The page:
Useful WordPress Snippets

There’s lots and lots of things to remember when using WordPress and you can’t remember everything. Here’s a list of useful little snippets that I’ll keep on adding to over time. To be honest it’s more for my record as it’s stuff that I use regularly but thought I’d add for all to share.

WordPress Cheat sheets

Not so much cheating as great reference guides. There are lots and lots of useful WordPress tags that you can add to pages and templates. Here are a couple of great WordPress Cheat Sheets:

WordPress Visual Cheat Sheet

Free Complete WordPress Cheat Sheet

Body Class

Replace the <body> tag with

This will allow you to change elements on the page on a page-by-page basis simply by referencing the body in your CSS. For example you may see this, when you view the source code of your live page:

<body class=”page page-id-2 page-template page-template-default logged-in”>

which would then allow you to target elements on that specific page in your CSS.

For more information visit the Official WordPress page.

Custom field in WordPress template

Adds a field within your template that will show custom bits of text, images etc that you add from within the post/page admin. Add the code to your template e.g.

Then add a new custom field to your page/post and add the name e.g. custom-field-name.

Custom field in WordPress template with if else statement

There are situations where you need to see whether the custom field has content of a certain criteria and then display something else.

In this example the “custom-field-name” is the name of the custom field you are calling. If the content of that custom field contains “London” then the outputted text will show as “capital of England”. If “Edinburgh” then the content will be “capital of Scotland”. If no content exists in that custom field then the text “No capitals” will be displayed.

If Else WordPress

The following code will add tags to the post, if there are any, if there’s not then it will add a bit of text. This function can be used in lots of different ways and is incredibly useful.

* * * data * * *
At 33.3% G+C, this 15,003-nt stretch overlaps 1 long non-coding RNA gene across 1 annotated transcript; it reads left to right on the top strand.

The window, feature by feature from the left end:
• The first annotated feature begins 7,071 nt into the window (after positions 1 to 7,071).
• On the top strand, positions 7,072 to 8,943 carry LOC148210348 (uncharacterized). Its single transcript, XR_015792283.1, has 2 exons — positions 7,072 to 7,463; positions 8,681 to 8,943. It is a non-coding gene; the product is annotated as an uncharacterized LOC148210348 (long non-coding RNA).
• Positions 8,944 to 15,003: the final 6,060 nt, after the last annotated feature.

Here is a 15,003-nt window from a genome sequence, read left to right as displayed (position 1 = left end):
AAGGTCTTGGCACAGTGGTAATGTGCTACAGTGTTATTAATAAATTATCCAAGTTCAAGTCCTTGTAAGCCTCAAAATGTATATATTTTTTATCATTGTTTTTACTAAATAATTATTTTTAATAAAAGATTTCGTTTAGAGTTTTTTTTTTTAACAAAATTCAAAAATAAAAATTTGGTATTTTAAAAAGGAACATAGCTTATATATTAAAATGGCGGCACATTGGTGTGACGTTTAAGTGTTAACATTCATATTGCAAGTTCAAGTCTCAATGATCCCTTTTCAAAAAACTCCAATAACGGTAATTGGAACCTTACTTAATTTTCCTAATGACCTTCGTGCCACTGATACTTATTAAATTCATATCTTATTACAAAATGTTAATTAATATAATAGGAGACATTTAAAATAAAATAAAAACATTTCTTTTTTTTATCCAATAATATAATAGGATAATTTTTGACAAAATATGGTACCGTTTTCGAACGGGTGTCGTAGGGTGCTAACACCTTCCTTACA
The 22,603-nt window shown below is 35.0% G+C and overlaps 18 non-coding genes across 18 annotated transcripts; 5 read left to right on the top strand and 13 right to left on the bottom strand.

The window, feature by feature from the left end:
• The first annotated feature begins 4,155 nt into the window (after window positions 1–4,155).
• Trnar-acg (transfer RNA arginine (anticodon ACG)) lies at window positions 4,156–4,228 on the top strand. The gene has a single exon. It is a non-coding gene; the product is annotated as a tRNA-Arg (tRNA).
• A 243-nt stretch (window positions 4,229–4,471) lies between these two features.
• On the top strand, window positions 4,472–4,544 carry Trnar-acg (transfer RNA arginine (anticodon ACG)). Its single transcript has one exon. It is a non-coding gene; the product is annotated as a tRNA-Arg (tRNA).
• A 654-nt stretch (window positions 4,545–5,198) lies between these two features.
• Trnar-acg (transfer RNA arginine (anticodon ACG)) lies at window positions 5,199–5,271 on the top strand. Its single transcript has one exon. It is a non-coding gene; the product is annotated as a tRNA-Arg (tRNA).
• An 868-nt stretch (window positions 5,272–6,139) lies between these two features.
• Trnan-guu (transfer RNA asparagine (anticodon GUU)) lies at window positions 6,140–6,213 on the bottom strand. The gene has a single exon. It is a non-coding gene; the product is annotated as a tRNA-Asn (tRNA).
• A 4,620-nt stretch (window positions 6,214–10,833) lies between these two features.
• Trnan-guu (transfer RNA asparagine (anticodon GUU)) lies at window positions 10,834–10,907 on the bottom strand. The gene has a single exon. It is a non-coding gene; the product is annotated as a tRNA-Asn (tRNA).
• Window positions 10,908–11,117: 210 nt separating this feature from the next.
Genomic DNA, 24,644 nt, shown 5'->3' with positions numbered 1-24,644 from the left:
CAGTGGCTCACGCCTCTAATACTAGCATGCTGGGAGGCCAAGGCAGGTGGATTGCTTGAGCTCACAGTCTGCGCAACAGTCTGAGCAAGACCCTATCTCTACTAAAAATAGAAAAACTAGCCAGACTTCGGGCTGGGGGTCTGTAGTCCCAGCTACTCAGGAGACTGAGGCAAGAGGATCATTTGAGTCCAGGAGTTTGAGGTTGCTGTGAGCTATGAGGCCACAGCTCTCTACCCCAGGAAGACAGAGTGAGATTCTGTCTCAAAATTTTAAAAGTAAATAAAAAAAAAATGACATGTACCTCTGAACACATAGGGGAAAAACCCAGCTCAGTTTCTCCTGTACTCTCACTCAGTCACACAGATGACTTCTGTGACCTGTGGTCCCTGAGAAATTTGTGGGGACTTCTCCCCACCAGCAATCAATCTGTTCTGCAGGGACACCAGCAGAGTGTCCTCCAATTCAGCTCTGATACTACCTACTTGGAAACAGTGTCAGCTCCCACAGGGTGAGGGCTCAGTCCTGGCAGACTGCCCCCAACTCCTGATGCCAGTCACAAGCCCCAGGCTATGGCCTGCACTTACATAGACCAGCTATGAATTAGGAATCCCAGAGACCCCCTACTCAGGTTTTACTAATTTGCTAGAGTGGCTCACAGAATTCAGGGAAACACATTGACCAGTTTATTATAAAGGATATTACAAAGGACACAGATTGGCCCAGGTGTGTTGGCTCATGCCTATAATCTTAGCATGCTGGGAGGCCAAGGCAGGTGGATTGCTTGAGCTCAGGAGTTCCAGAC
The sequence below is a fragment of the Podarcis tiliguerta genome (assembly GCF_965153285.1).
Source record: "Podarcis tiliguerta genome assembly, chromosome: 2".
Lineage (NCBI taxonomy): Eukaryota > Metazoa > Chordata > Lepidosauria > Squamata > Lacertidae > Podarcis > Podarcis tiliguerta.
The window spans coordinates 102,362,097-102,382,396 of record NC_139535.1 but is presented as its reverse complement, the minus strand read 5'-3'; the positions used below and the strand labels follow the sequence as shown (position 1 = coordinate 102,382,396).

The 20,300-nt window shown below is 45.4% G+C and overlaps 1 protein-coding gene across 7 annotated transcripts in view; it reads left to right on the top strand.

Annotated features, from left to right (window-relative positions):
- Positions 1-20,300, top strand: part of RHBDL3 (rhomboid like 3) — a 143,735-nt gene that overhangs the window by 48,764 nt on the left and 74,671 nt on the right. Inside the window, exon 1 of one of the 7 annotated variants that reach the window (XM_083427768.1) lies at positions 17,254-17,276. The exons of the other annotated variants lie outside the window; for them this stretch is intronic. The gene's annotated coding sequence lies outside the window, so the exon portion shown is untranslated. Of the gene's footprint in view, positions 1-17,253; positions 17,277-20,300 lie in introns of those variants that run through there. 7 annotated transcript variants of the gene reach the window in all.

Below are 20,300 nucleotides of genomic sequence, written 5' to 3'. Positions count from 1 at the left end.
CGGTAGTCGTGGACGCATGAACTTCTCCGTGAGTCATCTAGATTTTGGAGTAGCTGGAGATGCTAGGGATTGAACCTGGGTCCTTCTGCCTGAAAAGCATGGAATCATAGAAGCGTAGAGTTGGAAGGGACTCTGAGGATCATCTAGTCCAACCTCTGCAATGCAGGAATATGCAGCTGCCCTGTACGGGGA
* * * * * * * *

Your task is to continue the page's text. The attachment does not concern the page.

Another example is that if you want to continually add elseif statements:

Wrap your Custom Field in DIV tags

It’s straight forward to show your custom field using the code mentioned above but what it would like to wrap that custom field in DIV tags or Paragraph tags or whatever else you fancy. Here’s a few options:

Display and wrap the custom field named “custom-field-name” in the div class “my-class”. If there’s no Custom Field by that name or nothing is entered in that field then display the text “No Custom Field here”.

The following will only show the Custom field if it exists. It will also be wrapped in list tags. If not then nothing will be shown:

Conditional tags

Useful tags for use in your WordPress templates:

Control the amount of posts per page/category/search or archive

Open the WordPress template file and locate the following:

and add the following code directly above:

The -1 indicates an infinite amount of posts – you can change this to whatever amount you’d like to appear. Bear in mind the page load time and file size if using an infinite amount.

Get all Sticky Posts

Insert this code into your template file to display all of your Sticky Posts

Execute shortcode inside custom field

Allows shortcode to be used inside a custom field

Remove WordPress Generator Tag

Removes the WordPress Tag from your source code. Good for security. Place this in your theme’s functions.php file just above the ?> code

Another Custom Field Statement

This will check to see if there is any content in the specified custom field. If there is then it’ll display the content from that custom field. If not, then it won’t.

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    Delete unused custom fields in WordPress

    The WordPress database can soon become full of redundant data. One of those bits of data are unused custom fields that you may have used on a previous theme or simply don’t need any more on your current theme. Find out how to remove it here.

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    WordPress Plugins we use

    Each WP project varies and so that has a knock on effect on what plugins we use so this is by no means a definitive list, but merely our favourites that get used quite a lot

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    10 Useful WordPress Admin plugins

    There’s a lot of plugins available for Wordpress and you often miss out on some of the gems, purely because there’s so many to trawl through and you might not know what you’re after until you stumble upon it. Here we’re focussing on those plugins that can help with the behind the scenes part of Wordpress – the CMS Admin.

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    WordPress Login / Logout Link in Template

    The standard Wordpress Login/Logout links often suffice but when you are building custom pages then the default Wordpress pages can look a little out of place on your site and therefore you may need to redirect your users to different pages and/or change the text links of those standard links.

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    Show and hide text in a form field using onclick and onblur

    A great way to reduce the need for a field heading/title is to include the informative text within the text field. This is most commonly used in search fields, where there’s often no further available room to include a heading alongside or above.